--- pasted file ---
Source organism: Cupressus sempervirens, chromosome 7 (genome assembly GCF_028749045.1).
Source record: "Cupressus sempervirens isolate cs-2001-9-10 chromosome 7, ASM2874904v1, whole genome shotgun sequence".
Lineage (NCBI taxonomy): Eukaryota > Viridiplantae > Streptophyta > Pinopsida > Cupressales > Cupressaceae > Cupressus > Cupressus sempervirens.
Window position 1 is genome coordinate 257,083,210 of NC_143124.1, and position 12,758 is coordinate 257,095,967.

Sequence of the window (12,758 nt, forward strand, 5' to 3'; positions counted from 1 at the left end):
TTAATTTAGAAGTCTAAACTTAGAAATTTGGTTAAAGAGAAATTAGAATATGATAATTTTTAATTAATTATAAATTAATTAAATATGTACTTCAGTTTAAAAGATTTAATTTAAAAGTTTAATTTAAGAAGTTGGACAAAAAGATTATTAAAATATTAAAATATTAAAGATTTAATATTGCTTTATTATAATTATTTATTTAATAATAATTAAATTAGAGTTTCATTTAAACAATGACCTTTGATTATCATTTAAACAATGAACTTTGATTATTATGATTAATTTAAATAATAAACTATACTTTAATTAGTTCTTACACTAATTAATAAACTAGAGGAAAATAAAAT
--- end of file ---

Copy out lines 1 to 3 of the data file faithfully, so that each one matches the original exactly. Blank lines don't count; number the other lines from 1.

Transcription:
Source organism: Cupressus sempervirens, chromosome 7 (genome assembly GCF_028749045.1).
Source record: "Cupressus sempervirens isolate cs-2001-9-10 chromosome 7, ASM2874904v1, whole genome shotgun sequence".
Lineage (NCBI taxonomy): Eukaryota > Viridiplantae > Streptophyta > Pinopsida > Cupressales > Cupressaceae > Cupressus > Cupressus sempervirens.